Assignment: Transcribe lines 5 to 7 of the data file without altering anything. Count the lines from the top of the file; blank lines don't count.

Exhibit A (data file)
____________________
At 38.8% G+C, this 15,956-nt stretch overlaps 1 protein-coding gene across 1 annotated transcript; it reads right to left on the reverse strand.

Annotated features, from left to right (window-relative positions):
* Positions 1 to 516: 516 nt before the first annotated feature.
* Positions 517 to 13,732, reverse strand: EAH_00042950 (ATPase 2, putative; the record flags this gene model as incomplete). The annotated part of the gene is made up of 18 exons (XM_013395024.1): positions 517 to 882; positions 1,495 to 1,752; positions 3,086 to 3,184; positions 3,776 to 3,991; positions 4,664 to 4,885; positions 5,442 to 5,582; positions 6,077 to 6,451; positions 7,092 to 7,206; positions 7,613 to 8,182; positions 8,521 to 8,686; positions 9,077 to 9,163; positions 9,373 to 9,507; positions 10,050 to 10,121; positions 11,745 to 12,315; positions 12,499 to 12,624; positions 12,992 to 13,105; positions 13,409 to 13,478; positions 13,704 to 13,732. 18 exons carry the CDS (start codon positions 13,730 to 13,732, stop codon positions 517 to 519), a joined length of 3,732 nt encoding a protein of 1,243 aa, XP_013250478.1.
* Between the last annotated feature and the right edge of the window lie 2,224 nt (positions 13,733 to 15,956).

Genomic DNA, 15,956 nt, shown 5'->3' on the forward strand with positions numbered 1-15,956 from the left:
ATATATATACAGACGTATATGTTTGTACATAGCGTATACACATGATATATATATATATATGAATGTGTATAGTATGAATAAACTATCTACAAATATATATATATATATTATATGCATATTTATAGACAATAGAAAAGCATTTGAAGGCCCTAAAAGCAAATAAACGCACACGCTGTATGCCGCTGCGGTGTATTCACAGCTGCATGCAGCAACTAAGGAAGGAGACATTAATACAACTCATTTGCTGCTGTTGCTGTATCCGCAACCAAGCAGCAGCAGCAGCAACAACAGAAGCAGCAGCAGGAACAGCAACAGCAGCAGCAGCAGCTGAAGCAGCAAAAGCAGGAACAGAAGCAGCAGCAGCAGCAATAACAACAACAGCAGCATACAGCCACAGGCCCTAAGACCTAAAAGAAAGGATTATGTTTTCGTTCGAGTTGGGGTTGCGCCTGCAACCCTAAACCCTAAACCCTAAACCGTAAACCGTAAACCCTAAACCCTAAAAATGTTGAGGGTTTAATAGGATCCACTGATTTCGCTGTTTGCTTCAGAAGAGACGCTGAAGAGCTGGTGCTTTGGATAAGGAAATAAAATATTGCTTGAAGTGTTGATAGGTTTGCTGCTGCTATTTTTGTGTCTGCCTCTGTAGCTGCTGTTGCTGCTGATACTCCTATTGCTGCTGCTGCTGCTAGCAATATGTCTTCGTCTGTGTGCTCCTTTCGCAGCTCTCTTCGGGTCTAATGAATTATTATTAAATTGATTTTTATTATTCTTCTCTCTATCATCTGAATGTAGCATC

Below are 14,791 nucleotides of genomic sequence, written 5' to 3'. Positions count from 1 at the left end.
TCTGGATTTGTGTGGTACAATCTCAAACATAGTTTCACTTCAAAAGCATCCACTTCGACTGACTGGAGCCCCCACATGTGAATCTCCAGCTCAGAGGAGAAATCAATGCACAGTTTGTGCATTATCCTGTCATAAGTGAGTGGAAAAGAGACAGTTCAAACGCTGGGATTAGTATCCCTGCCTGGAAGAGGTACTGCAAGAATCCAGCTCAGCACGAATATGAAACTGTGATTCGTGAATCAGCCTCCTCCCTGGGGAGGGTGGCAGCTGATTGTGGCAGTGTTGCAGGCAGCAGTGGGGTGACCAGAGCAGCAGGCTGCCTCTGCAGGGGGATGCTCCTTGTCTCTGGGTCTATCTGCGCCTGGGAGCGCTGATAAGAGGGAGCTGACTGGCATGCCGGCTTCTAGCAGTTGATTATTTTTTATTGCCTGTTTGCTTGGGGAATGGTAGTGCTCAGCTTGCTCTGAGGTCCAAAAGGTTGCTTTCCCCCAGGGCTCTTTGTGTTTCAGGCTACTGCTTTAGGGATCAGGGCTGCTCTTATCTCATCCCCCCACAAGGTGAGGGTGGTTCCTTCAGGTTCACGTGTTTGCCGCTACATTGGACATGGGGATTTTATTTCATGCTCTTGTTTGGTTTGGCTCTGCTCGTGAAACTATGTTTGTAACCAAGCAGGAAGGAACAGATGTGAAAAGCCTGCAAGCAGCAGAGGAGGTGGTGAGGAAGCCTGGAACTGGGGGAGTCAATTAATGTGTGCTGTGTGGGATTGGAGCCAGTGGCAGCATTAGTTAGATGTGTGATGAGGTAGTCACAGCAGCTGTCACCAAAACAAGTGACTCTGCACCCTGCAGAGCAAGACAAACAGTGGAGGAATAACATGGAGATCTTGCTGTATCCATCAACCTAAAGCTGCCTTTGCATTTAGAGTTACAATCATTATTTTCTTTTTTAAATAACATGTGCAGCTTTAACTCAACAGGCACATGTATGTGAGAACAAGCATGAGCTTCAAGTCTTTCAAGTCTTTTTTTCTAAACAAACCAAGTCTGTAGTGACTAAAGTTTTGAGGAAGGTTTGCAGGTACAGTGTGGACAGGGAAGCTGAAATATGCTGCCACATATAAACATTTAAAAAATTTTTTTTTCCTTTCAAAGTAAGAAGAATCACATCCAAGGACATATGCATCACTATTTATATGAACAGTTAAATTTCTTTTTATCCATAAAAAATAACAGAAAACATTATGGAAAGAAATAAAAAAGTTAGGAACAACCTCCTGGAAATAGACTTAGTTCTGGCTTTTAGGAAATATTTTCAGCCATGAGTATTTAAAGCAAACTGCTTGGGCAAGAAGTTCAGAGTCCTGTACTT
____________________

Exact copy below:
* Between the last annotated feature and the right edge of the window lie 2,224 nt (positions 13,733 to 15,956).

Genomic DNA, 15,956 nt, shown 5'->3' on the forward strand with positions numbered 1-15,956 from the left:
ATATATATACAGACGTATATGTTTGTACATAGCGTATACACATGATATATATATATATATGAATGTGTATAGTATGAATAAACTATCTACAAATATATATATATATATTATATGCATATTTATAGACAATAGAAAAGCATTTGAAGGCCCTAAAAGCAAATAAACGCACACGCTGTATGCCGCTGCGGTGTATTCACAGCTGCATGCAGCAACTAAGGAAGGAGACATTAATACAACTCATTTGCTGCTGTTGCTGTATCCGCAACCAAGCAGCAGCAGCAGCAACAACAGAAGCAGCAGCAGGAACAGCAACAGCAGCAGCAGCAGCTGAAGCAGCAAAAGCAGGAACAGAAGCAGCAGCAGCAGCAATAACAACAACAGCAGCATACAGCCACAGGCCCTAAGACCTAAAAGAAAGGATTATGTTTTCGTTCGAGTTGGGGTTGCGCCTGCAACCCTAAACCCTAAACCCTAAACCGTAAACCGTAAACCCTAAACCCTAAAAATGTTGAGGGTTTAATAGGATCCACTGATTTCGCTGTTTGCTTCAGAAGAGACGCTGAAGAGCTGGTGCTTTGGATAAGGAAATAAAATATTGCTTGAAGTGTTGATAGGTTTGCTGCTGCTATTTTTGTGTCTGCCTCTGTAGCTGCTGTTGCTGCTGATACTCCTATTGCTGCTGCTGCTGCTAGCAATATGTCTTCGTCTGTGTGCTCCTTTCGCAGCTCTCTTCGGGTCTAATGAATTATTATTAAATTGATTTTTATTATTCTTCTCTCTATCATCTGAATGTAGCATC